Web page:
Curator of the Month: Grace Davies, National Trust
- Published 30 July 2019
Grace Davies tells us about working with artists who push boundaries, and gives an insight into the National Trust's People's Landscapes programme, which explores stories of social change connected to the British landscape.
How did you start out as a curator?
At school I had a brilliant teacher who introduced me to modern and contemporary art, and it fired a passion in me that has never gone away.
I studied Fine Art at university in Brighton, where I became very involved in organising exhibitions in spaces from galleries to old shops, former public conveniences to a disused cinema.
After graduating, I was lucky enough to secure an internship at a museum of contemporary art in Arizona, and from then on have worked within a variety of different arts organisations.
What was your first job in the museum world, and what did you learn from your role?
My internship in Arizona taught me not to underestimate the complexities of presenting contemporary art practice to the public.
I was able to work across departments from the technical designers to the curators to the learning team, and I saw first-hand the detailed planning that went into presenting what seemed from the outside a simple, seamless exhibition.
Their approach to working with volunteers was particularly inspiring, and it helped me understand volunteer management, as well as the depth of engagement needed to build a shared understanding around how the work is communicated and presented.
What is a typical working day like for you?
I like to think that I spend my time like the landed gentry, walking around grand estates and dreaming up impressive plans for artistic commissions, but the reality is somewhat different.
I might be visiting a site in order to help the property team develop a brief or to facilitate a workshop to support understanding of the processes involved in working with an artist, or I might be immersed in contracts and loan agreements, liaising with marketing and communications teams, supporting evaluation and funding reporting. Each project throws up its own unique challenges and opportunities.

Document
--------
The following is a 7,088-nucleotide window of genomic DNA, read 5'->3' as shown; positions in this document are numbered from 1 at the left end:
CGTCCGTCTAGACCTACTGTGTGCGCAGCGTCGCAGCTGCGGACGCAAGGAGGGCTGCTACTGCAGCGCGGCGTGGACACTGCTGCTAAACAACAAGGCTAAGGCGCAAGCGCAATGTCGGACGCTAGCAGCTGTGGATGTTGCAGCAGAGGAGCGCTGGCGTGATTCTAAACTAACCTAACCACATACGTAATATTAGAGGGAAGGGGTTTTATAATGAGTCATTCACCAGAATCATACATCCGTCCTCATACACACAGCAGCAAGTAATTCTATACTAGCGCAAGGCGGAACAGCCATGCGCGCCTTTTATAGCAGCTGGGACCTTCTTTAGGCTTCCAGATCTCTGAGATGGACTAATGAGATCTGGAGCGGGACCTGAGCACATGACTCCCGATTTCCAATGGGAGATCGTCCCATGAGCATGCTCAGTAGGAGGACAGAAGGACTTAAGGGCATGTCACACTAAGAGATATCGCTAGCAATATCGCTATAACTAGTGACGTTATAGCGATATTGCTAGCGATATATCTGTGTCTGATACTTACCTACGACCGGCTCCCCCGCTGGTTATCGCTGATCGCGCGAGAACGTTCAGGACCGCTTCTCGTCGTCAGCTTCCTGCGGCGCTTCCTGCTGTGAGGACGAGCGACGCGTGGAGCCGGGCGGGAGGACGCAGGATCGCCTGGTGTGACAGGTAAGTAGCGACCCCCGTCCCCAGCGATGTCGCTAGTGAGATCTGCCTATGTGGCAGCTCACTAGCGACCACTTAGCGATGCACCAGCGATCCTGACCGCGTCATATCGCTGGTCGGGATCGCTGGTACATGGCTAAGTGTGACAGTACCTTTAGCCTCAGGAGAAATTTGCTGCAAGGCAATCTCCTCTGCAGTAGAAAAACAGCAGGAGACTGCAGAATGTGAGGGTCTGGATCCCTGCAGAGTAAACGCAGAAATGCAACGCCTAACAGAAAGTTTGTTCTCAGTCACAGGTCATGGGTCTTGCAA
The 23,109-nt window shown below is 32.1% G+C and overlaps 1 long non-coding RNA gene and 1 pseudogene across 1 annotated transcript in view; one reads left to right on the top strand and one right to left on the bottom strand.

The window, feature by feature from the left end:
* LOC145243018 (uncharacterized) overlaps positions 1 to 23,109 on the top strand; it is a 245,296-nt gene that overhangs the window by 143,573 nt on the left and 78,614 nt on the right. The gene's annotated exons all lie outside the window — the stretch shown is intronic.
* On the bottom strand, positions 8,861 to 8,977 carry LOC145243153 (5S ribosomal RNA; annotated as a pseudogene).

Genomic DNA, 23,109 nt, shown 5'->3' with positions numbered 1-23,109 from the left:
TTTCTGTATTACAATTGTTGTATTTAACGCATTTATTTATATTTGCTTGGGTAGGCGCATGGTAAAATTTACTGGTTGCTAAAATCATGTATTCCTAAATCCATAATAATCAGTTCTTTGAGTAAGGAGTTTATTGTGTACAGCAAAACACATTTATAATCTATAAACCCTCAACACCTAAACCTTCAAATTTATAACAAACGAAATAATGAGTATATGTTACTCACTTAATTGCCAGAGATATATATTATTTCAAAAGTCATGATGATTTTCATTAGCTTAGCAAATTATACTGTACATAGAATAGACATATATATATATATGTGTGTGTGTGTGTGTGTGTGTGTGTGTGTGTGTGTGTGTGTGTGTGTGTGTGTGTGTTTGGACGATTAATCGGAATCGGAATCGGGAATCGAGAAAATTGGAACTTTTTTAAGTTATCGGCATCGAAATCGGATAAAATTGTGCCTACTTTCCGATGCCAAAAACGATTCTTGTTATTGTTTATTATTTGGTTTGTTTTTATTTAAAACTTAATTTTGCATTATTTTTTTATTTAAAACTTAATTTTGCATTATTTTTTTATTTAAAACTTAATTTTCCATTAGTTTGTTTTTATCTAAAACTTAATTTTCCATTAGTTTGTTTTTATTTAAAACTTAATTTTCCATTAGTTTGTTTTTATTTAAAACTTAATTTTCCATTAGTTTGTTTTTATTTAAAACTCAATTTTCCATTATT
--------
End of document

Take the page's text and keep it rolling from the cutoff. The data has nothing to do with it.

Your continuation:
What do you think are the most important skills a curator needs to have?
I think it is vital that a curator has a strong belief in the value and importance of art and the artist, and an ability to create a clear, reasoned rationale for why your exhibition or commission proposal should be realised.
It is this belief and rationale that need to be consistently maintained and reinforced in order to carry you through all the logistical challenges.
With the belief must come empathy, diplomacy and strong communication skills, which are needed to elicit the support required to make the idea become reality.
Can you tell us about a highlight in your career?
The thing I find most rewarding about my work is enabling artists to realise an idea that would not have been possible without your belief in it. Unlocking those incredible ideas and bringing them to the public, so that they can experience the beauty, care or perceptiveness of the work, is exhilarating and keeps me inspired and engrossed in my work.